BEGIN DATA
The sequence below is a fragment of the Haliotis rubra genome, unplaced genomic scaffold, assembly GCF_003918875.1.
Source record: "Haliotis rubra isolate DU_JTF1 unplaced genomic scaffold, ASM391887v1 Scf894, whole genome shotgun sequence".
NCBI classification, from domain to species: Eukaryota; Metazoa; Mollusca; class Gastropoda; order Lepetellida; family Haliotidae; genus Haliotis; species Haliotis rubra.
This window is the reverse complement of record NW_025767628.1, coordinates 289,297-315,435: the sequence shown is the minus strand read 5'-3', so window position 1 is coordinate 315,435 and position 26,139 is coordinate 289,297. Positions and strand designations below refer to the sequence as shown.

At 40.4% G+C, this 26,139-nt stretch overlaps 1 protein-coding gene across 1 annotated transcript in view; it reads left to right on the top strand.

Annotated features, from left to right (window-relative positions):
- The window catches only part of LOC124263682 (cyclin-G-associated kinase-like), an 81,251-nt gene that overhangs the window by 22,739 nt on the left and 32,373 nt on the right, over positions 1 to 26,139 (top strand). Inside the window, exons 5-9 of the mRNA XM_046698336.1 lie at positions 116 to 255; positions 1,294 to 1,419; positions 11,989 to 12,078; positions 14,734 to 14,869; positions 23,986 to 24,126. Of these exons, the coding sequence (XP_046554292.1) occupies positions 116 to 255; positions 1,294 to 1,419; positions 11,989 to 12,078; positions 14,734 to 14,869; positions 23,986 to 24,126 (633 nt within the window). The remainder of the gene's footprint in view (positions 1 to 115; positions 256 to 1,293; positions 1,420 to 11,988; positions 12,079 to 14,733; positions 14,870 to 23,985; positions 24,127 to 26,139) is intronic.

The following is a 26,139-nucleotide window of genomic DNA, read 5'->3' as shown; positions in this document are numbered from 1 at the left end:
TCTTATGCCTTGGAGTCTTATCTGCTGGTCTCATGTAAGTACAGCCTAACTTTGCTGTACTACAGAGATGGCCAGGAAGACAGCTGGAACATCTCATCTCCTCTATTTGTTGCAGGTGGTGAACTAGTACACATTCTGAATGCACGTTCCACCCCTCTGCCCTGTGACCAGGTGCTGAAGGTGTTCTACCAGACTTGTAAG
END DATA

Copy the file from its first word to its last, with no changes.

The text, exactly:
The sequence below is a fragment of the Haliotis rubra genome, unplaced genomic scaffold, assembly GCF_003918875.1.
Source record: "Haliotis rubra isolate DU_JTF1 unplaced genomic scaffold, ASM391887v1 Scf894, whole genome shotgun sequence".
NCBI classification, from domain to species: Eukaryota; Metazoa; Mollusca; class Gastropoda; order Lepetellida; family Haliotidae; genus Haliotis; species Haliotis rubra.
This window is the reverse complement of record NW_025767628.1, coordinates 289,297-315,435: the sequence shown is the minus strand read 5'-3', so window position 1 is coordinate 315,435 and position 26,139 is coordinate 289,297. Positions and strand designations below refer to the sequence as shown.

At 40.4% G+C, this 26,139-nt stretch overlaps 1 protein-coding gene across 1 annotated transcript in view; it reads left to right on the top strand.

Annotated features, from left to right (window-relative positions):
- The window catches only part of LOC124263682 (cyclin-G-associated kinase-like), an 81,251-nt gene that overhangs the window by 22,739 nt on the left and 32,373 nt on the right, over positions 1 to 26,139 (top strand). Inside the window, exons 5-9 of the mRNA XM_046698336.1 lie at positions 116 to 255; positions 1,294 to 1,419; positions 11,989 to 12,078; positions 14,734 to 14,869; positions 23,986 to 24,126. Of these exons, the coding sequence (XP_046554292.1) occupies positions 116 to 255; positions 1,294 to 1,419; positions 11,989 to 12,078; positions 14,734 to 14,869; positions 23,986 to 24,126 (633 nt within the window). The remainder of the gene's footprint in view (positions 1 to 115; positions 256 to 1,293; positions 1,420 to 11,988; positions 12,079 to 14,733; positions 14,870 to 23,985; positions 24,127 to 26,139) is intronic.

The following is a 26,139-nucleotide window of genomic DNA, read 5'->3' as shown; positions in this document are numbered from 1 at the left end:
TCTTATGCCTTGGAGTCTTATCTGCTGGTCTCATGTAAGTACAGCCTAACTTTGCTGTACTACAGAGATGGCCAGGAAGACAGCTGGAACATCTCATCTCCTCTATTTGTTGCAGGTGGTGAACTAGTACACATTCTGAATGCACGTTCCACCCCTCTGCCCTGTGACCAGGTGCTGAAGGTGTTCTACCAGACTTGTAAG